John Parker was born on July 13, 1729 in Lexington, Massachusetts, to Josiah Parker and Anna Stone. He lived his whole life in the Massachusetts colony as a farmer, smith, soldier, and colonial militia captain. He and his wife Lydia Moore Parker had seven children together.
Parker got his first military experience with the British in the French and Indian War at two of the most important battles of the war, the Siege of Louisburg in 1758 and the Battle of the Plains of Abraham in 1759. After the war, he returned to Massachusetts, and his experience in the French and Indian War contributed to his election as the militia captain for the town of Lexington.
In April 1775, word arrived in Lexington that the British were marching from Boston to seize and or destroy Patriot military supplies at Concord. At this point, John Parker was forty-six years old, suffering from tuberculosis and on his death bed. On the morning of the April 19, he mustered his strength and walked two miles to Lexington Green to take command of the seventy or so militiamen awaiting the British regulars. Here, Parker is said to have told his men, “Stand your ground. Don’t fire unless fired upon, but if they mean to have a war, let it begin here.”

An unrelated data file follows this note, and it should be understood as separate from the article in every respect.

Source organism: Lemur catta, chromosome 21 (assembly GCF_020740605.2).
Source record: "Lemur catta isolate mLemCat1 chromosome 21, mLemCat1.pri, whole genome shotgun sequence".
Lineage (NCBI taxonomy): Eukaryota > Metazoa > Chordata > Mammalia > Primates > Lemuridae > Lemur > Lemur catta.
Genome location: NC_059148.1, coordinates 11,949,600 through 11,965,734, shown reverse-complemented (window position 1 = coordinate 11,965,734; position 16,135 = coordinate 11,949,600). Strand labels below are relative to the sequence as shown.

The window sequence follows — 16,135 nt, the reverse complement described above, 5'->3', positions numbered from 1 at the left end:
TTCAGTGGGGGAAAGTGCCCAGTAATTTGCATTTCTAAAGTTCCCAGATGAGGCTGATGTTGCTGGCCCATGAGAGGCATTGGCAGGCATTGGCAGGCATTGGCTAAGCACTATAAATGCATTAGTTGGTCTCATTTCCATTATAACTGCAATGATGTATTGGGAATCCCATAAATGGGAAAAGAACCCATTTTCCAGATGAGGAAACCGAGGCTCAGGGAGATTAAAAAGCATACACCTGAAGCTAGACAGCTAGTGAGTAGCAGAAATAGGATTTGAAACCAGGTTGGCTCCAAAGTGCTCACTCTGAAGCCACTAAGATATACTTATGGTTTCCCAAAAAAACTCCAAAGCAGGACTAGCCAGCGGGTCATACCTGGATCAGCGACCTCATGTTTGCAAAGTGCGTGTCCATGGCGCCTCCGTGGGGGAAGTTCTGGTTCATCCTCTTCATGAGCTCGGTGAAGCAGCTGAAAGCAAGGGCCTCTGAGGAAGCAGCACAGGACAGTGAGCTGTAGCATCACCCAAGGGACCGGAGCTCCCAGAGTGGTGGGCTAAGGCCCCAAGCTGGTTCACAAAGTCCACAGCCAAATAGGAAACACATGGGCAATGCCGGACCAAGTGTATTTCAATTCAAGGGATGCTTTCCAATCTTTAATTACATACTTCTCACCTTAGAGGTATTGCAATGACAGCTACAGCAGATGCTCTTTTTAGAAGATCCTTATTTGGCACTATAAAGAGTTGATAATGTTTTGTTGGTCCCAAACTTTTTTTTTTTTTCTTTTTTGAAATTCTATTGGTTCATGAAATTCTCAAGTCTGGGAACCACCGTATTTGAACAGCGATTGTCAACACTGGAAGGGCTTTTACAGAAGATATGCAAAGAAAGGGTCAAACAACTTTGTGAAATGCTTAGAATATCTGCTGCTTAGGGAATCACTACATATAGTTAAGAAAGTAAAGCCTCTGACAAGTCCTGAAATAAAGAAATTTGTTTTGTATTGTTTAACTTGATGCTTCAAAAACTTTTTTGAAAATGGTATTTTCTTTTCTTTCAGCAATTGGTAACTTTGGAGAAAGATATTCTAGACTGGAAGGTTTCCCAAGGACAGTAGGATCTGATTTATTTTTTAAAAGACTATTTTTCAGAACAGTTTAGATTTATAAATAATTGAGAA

Nobody knew who fired the first shot of the American Revolution, but in the brief skirmish on Lexington Green, eight of Parker's men died (including his cousin Josiah) and another ten men fell wounded. The British column continued their march to Concord, did not find the supplies, and started marching back to Boston on the same road they left the city on. The Lexington militia under Parker regrouped along the road, hiding behind rocks and trees, ready to ambush the British column in what is called Parker’s Revenge. The Lexington militia fired in a single group of attacks along the road that would inflict heavy casualties on the British as they retreated.
John Parker did not live long into the war, dying at the age of forty-six on September 17, 1775, and was buried at Lexington’s Old Burying Ground. There are no known paintings or depictions of him, but it is said that The Lexington Minuteman statue erected in 1900 was modeled after John Parker.